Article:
Brick is one of the most versatile and aesthetic types of building material. It can give a structure a more

sophisticated look and is easy to clean with a pressure washer or even a garden hose. Homes with

equipped with brick planters are either free standing structures or attached to the front exterior. These are

great to plant flower or even vegetables. Over time, however, bricks will come loose and compromise the

integrity of the whole planter. If you don't want to replace the bricks and gain a bit more space, you can

tear out your brick planter.

How to Tear Out a Brick Planter

This job is a very simple one, but will take quite a bit of time to get it done. You'll need leather gloves, a

shovel, a chisel, hammer, and sledgehammer to break apart your brick planter. Gather these items

together and put them near the planter.

Brick is one of the most prized exteriors for homes because it's so attractive and easy to

maintain. Yet over the years, water, ice and seasonal expansion and contraction all attack the solid mass

of a brick wall at its most elastic (and weakest) point: the mortar joints. --The

Family Handyman

If you have an irrigation system inside the planter, turn the water supply off first before you begin. You'll

have to be careful not to break the line and work around it until you can cap it off. Follow these steps to

tear down your brick planter:

  1. Partially empty the planter by shoveling out about a third to half of the soil. Start along theinterior of the planter wall to have ample room to work. You might consider shoveling it out completely so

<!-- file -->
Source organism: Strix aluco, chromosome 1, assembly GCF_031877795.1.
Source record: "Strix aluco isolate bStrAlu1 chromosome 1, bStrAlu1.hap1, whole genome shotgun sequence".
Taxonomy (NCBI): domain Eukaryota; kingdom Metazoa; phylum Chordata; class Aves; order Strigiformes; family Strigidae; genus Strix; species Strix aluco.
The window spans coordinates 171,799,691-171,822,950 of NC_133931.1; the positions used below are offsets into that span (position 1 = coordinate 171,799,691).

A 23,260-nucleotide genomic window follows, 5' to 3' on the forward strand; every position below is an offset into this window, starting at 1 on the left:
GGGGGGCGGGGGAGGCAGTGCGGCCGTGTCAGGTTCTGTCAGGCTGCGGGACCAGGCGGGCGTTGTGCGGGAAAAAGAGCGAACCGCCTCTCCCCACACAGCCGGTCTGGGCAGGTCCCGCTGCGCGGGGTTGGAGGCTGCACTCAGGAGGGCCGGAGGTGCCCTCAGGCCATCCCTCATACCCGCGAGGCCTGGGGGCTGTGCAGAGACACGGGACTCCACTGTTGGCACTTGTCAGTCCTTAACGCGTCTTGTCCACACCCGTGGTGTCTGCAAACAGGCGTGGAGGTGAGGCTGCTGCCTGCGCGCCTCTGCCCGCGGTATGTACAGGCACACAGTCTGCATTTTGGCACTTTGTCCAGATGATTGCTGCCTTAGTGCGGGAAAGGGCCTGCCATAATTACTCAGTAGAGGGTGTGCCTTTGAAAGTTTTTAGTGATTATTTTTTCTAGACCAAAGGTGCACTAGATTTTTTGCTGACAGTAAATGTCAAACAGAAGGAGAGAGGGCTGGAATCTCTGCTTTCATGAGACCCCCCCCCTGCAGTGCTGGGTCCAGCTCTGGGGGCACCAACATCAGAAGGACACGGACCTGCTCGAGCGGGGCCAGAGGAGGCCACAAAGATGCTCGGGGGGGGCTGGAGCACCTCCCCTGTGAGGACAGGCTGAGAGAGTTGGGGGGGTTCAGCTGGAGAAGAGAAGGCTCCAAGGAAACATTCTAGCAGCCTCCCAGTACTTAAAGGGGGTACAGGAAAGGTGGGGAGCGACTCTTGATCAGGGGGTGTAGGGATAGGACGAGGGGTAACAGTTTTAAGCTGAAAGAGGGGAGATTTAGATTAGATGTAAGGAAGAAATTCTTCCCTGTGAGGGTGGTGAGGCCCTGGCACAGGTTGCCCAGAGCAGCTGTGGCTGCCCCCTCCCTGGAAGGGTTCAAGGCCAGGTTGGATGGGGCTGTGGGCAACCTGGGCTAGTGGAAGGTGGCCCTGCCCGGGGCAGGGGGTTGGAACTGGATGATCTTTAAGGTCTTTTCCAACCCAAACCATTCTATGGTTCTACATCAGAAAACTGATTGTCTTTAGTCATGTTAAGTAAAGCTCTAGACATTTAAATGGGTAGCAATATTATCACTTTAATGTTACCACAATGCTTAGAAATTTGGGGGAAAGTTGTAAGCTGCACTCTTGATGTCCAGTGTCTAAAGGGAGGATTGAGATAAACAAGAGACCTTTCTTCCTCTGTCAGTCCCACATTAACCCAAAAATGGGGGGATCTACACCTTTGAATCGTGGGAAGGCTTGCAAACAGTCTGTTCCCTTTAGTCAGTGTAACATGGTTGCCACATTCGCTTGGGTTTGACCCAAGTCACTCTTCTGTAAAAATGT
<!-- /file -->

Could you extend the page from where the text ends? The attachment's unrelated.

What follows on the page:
all you have to do later is to sod the area.

  2. If the brick planter is attached to your home, start at the joints where it meets the exterior wall.Using a chisel and a hammer, chisel the mortar joints away, being careful not to cut into the exterior


  3. After the joints are broken free, you can then use your sledgehammer to break the walls of theplanter apart, starting at the top from the outside of the structure, and working your way down. Do not

    start hammering at the bottom because the wall might collapse and harm you.

The mortar joints will likely begin to crack and the bricks loosened from their place as you take down the

first section of the planter. If this happens, there will probably be large sections of bricks that remain

mortared together. Break those large sections up into smaller sections so you can lift them.

Disposing of Brick and Mortar Debris

After the planter is torn down completely, you can rent a truck, fill the bed with the brick and mortar

debris, take it to the landfill, unload the truck, and then pay a disposal fee, or, you can just call a junk

removal service and have it picked up on-site and hauled off.

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